Child Online Protection Act Edit
- the average person, applying contemporary community standards, would find, taking the material as a whole and with respect to minors, is designed to appeal to, or is designed to pander to, the prurient interest;
- depicts, describes, or represents, in a manner patently offensive with respect to minors, an actual or simulated sexual act or sexual contact, an actual or simulated normal or perverted sexual act, or a lewd exhibition of the genitals or post-pubescent female breast; and
- taken as a whole, lacks serious literary, artistic political, or scientific value for minors."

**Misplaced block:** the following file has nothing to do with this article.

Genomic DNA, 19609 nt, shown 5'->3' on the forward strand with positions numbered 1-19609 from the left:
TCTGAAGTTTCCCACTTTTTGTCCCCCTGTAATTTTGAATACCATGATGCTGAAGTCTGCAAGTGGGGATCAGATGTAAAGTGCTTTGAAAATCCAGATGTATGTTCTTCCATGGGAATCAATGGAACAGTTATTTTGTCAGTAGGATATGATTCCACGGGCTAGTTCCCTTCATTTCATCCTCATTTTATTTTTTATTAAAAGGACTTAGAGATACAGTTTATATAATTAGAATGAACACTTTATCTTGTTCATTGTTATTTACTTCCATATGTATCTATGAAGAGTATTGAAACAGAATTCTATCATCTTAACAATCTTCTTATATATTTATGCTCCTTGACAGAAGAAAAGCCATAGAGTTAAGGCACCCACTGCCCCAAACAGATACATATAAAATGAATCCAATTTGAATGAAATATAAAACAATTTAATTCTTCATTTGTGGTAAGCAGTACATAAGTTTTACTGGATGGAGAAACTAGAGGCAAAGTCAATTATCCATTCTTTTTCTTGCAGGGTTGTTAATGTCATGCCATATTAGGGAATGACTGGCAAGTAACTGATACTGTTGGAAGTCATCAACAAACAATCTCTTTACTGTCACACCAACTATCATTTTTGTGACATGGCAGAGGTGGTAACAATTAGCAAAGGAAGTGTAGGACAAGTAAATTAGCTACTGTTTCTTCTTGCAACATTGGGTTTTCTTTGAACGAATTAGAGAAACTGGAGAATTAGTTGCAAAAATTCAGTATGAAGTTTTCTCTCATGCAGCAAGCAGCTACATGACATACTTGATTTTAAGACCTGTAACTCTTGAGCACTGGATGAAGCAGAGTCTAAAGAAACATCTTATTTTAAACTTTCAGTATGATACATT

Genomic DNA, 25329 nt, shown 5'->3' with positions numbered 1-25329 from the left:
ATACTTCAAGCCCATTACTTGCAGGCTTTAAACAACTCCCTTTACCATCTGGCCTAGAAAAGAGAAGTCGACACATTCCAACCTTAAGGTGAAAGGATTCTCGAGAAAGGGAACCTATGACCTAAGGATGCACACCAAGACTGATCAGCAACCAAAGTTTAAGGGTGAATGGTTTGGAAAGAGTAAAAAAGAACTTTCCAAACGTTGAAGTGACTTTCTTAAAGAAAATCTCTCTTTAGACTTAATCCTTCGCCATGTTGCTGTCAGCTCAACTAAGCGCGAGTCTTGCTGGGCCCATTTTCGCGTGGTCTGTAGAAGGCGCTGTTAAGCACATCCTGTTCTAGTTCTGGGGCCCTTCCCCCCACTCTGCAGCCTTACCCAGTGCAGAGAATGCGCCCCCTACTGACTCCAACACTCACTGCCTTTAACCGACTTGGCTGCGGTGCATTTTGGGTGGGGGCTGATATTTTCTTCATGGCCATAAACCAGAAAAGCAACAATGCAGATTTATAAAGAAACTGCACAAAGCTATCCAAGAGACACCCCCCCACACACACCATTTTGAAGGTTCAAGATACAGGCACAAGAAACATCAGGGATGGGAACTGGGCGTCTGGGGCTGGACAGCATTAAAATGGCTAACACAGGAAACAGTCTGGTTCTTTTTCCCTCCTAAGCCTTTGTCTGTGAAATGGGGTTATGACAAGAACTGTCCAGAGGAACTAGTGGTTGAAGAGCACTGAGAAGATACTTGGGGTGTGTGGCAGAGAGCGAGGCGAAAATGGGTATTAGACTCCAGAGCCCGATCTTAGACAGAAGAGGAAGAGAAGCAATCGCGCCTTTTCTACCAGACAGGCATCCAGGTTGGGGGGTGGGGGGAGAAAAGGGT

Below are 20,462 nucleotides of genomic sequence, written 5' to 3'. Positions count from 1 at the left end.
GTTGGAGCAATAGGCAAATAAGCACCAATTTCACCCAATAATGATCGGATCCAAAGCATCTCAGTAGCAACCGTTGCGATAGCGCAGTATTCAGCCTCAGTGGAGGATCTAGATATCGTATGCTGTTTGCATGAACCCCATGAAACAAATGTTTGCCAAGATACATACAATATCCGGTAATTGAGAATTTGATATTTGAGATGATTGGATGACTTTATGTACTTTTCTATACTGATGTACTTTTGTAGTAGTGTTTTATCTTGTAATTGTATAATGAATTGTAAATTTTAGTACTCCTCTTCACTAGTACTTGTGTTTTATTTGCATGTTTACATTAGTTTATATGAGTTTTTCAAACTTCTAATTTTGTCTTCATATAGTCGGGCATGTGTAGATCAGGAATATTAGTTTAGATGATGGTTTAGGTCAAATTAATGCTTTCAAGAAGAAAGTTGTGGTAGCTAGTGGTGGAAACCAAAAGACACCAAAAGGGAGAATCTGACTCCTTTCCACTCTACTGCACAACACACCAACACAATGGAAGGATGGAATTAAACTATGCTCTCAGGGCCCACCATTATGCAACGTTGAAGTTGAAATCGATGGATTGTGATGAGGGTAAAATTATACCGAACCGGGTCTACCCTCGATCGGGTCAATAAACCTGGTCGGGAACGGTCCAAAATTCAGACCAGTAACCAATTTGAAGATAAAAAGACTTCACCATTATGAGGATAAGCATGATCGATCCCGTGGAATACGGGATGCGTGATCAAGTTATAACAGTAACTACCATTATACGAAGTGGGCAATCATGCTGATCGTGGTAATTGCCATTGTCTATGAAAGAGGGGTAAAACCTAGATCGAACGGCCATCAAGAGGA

States have the right to deem certain speech that is protected for adults obscene with respect to minors ("harmful to minors" statute). The U.S. Supreme Court has held that these statutes must be quite narrow and must not limit adult access to protected speech. Consequently, applying these statutes to material on the Internet has proven quite complicated, as current technology makes it difficult to discern between adult and minor viewers.